IN A dramatic turn of events, it has been reported that the Healthier Communities Scrutiny Committee could call in the planned closure of Bodlondeb Residential Home, Aberystwyth, as a first step to securing a vote on the issue by the whole Council.
On Tuesday, November 7, the Council’s Cabinet, voted unanimously to back the closure of the home on or by March 31, 2018. The Cabinet also decided that no new admissions would be made to the home before that date.
No formal announcement has yet been made on a call-in of the Cabinet’s decision, but given the Council’s pre-Christmas timetable, if the decision is to be reconsidered by the Healthier Communities Scrutiny Committee and then voted on by the full council, an Extraordinary meeting will be required of the Scrutiny Committee, possibly as early as next week, in order to get Bodlondeb’s fate before councillors at their meeting on December 7.
REACTION TO CLOSURE DECISION
Defending the Cabinet’s decision, the Cabinet member responsible for Social Services, Councillor Catherine Hughes said: “The decision to close Bodlondeb was a difficult one to make; I’m very aware that the home has served older residents of the county and their families well for decades. The demand and needs of older people are changing with people opting for care in their own homes. This decision allows the Council to use resources effectively to ensure the best possible quality of care for our older residents.”
Indicating that the fight was far from over a Ceredigion People’s Assembly representative said: “Despite the community’s strong campaigning, Ceredigion council has favoured austerity again today. Our concern reaches further than Bodlondeb care home – this is just one example of cuts to services.
“The council insists that the answer is austerity, without looking at alternative ways to make ends meet and have taken the easy way out today by cutting provision for the most vulnerable.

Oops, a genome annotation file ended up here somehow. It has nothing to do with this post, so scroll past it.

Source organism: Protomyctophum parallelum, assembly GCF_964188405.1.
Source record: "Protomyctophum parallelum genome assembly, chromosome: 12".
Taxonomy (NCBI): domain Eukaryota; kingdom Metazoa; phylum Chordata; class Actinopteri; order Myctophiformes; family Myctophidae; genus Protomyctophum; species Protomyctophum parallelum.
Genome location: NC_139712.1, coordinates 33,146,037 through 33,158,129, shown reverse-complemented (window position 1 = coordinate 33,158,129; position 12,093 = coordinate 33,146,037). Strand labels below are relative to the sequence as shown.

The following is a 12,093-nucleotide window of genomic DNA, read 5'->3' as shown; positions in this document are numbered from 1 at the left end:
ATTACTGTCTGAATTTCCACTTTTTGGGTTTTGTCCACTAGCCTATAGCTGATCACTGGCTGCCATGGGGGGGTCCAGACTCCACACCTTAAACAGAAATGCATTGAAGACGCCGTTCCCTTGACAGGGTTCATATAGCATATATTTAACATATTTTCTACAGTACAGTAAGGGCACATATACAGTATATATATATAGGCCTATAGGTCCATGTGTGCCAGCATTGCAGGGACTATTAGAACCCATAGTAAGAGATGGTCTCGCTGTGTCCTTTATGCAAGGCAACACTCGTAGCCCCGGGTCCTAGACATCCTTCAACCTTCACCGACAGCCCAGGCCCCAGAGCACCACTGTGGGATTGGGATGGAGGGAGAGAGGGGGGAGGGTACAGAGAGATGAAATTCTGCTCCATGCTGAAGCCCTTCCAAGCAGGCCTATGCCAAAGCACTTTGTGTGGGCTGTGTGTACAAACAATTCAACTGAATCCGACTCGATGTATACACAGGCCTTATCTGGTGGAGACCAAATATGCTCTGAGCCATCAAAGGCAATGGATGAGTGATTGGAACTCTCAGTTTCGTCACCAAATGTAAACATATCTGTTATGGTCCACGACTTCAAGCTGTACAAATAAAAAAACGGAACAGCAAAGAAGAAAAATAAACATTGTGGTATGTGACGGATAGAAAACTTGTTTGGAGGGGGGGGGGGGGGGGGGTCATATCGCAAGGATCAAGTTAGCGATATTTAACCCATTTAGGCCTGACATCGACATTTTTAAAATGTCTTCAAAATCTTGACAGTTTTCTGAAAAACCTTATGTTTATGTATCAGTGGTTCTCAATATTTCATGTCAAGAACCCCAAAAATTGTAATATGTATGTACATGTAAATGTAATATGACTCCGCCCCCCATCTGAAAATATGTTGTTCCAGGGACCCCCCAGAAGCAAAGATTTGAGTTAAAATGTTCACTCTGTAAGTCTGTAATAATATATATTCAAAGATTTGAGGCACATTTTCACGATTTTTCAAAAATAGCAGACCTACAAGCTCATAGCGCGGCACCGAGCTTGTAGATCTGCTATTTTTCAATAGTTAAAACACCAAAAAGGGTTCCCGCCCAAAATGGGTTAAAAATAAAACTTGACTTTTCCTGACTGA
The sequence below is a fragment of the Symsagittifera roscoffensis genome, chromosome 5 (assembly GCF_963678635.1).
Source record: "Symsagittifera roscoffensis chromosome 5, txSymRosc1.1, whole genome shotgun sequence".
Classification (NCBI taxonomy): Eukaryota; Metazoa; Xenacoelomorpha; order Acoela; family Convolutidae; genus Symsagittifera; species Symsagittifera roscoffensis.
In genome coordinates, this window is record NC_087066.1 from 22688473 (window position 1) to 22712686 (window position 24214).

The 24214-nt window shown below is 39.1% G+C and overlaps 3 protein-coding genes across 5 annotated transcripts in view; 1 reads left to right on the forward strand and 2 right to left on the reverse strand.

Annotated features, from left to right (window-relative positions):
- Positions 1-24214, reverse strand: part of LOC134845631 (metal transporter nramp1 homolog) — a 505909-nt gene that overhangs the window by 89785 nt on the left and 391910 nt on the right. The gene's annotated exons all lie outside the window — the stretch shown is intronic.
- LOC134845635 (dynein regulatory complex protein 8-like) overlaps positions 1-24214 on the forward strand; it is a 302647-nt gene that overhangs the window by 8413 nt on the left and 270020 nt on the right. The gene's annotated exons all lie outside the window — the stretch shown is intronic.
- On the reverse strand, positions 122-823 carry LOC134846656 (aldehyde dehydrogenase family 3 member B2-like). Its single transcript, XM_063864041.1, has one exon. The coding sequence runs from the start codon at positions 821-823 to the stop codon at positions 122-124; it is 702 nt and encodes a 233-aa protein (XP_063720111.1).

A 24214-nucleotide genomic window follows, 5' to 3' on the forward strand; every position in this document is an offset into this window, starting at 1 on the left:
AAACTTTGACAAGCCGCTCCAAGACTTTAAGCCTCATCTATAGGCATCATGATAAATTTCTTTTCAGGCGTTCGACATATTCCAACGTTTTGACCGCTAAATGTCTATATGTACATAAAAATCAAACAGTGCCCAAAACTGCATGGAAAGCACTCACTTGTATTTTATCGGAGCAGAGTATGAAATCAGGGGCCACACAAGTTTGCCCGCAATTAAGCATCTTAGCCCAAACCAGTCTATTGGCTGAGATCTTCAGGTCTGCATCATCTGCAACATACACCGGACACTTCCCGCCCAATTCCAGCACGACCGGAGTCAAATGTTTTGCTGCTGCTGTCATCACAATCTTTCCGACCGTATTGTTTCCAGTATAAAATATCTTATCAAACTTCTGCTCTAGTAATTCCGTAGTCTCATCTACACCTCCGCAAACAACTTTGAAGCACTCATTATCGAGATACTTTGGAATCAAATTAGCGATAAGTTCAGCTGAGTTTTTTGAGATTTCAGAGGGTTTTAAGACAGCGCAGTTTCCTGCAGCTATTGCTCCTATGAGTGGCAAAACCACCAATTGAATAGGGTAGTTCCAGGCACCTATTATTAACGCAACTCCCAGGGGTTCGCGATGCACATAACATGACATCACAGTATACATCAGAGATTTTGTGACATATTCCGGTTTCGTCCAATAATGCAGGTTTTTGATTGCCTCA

We are looking at the possibility of taking the decision to a full council meeting, and that other Ceredigion councillors will not want to deprive the residents of Ceredigion further.”
Former Ceredigion MP Mark Williams said: ‘The council has simply failed to recognise the need for a vision of adult social care provision across Ceredigion; is retreating in its role as a public sector provider; and is mistaken in its view that as the number of elderly grow then its residential care provision should be reduced’.
A spokesperson for the Save Bodlondeb Steering Group said after the meeting: “Of course we are disappointed, it is a major blow to our hopes of making the Cabinet see the flaws in a plan which leaves the biggest centre of population within the County without its own council run care home, or indeed any replacement provision for the foreseeable future.
“However, we are not planning to rest up at all. We are extremely hopeful that sufficient Councillors will disagree with the Cabinet decision so that the decision may be ‘called-in’, that is the matter be brought before a meeting of the full Council to discuss.
“We would to thank those Councillors who did speak passionately in defence of Bodlondeb: Cllr Harris, Cllr Lloyd, Cllr Lloyd Edwards, Cllr Elizabeth Evans, Cllr Ceredig James, Cllr John Roberts, Cllr Steve Davies and Cllr Alun Lloyd Jones.